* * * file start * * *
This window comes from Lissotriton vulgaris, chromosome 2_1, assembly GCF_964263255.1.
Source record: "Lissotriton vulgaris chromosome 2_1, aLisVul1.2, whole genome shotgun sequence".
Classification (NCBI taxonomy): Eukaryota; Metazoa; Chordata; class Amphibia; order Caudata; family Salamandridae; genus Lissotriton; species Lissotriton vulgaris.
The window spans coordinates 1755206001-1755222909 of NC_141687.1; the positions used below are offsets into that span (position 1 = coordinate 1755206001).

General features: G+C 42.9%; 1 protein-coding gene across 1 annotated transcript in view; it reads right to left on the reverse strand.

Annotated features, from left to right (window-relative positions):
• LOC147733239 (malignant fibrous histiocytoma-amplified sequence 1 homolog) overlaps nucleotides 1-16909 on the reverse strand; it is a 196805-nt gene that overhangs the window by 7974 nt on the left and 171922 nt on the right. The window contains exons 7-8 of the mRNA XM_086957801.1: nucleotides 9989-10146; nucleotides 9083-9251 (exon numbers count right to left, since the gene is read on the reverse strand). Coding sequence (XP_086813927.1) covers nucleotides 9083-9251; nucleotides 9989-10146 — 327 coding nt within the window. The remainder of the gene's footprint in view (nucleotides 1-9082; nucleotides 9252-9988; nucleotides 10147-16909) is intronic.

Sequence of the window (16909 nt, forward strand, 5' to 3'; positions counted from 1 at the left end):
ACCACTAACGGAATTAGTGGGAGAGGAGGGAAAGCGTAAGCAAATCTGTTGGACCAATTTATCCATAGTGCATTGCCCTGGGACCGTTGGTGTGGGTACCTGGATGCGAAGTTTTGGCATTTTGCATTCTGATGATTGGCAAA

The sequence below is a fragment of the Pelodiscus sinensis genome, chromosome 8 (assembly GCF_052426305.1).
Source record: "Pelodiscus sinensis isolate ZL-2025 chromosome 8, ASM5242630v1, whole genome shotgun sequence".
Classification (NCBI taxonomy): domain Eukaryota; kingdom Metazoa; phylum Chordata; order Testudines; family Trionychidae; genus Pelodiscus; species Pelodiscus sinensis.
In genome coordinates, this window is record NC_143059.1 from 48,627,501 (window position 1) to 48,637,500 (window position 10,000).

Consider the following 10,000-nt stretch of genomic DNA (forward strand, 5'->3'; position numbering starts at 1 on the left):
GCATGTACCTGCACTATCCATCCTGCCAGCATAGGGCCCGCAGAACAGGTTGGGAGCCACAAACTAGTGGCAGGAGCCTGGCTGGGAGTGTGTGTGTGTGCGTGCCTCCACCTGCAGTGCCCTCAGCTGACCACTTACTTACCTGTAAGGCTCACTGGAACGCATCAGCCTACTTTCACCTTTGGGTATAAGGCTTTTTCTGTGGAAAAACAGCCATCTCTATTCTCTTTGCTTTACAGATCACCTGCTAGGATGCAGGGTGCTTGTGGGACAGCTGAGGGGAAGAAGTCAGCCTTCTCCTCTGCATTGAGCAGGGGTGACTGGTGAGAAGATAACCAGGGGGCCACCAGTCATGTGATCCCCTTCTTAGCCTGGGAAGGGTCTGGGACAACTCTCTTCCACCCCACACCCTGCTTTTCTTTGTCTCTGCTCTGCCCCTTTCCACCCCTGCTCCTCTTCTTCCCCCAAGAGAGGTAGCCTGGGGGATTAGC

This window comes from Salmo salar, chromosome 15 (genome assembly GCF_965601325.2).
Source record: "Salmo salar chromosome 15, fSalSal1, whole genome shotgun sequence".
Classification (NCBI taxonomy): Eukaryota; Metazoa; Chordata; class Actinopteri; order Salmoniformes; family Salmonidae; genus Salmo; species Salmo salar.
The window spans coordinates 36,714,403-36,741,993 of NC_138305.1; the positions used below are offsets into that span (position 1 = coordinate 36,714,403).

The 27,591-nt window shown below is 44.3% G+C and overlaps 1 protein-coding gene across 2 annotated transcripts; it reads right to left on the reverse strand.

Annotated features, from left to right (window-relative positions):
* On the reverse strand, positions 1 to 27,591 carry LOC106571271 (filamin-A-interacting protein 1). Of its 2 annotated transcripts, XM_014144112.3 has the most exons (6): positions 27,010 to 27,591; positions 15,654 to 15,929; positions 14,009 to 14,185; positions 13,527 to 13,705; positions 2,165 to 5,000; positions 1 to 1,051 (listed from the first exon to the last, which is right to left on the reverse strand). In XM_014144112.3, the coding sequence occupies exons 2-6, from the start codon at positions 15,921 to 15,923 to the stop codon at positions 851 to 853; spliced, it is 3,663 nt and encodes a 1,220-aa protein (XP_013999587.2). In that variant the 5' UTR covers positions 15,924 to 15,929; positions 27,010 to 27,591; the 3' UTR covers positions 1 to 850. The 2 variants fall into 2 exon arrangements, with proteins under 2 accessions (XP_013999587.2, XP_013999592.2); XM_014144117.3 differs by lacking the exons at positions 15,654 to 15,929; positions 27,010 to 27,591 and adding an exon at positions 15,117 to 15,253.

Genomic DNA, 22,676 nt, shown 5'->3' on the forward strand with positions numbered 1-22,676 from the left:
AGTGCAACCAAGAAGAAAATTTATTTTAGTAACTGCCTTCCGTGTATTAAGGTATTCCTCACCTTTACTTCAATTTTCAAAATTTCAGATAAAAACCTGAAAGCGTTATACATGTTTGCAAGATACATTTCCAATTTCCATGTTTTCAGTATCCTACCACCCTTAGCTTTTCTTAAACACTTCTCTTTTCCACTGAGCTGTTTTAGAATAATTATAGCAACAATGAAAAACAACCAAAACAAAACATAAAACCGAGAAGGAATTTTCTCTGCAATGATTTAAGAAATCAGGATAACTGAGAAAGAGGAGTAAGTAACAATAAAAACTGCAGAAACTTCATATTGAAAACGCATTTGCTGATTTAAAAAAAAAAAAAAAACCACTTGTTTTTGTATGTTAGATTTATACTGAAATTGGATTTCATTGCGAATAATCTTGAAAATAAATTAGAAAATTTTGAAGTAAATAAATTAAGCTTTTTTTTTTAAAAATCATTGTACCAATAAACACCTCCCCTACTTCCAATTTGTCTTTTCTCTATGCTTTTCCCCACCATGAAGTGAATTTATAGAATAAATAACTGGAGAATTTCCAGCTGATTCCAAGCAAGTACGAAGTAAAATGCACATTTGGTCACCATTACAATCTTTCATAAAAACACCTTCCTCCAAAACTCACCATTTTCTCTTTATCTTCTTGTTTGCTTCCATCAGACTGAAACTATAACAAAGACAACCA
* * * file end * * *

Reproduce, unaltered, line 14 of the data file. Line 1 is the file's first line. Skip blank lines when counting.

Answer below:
Consider the following 10,000-nt stretch of genomic DNA (forward strand, 5'->3'; position numbering starts at 1 on the left):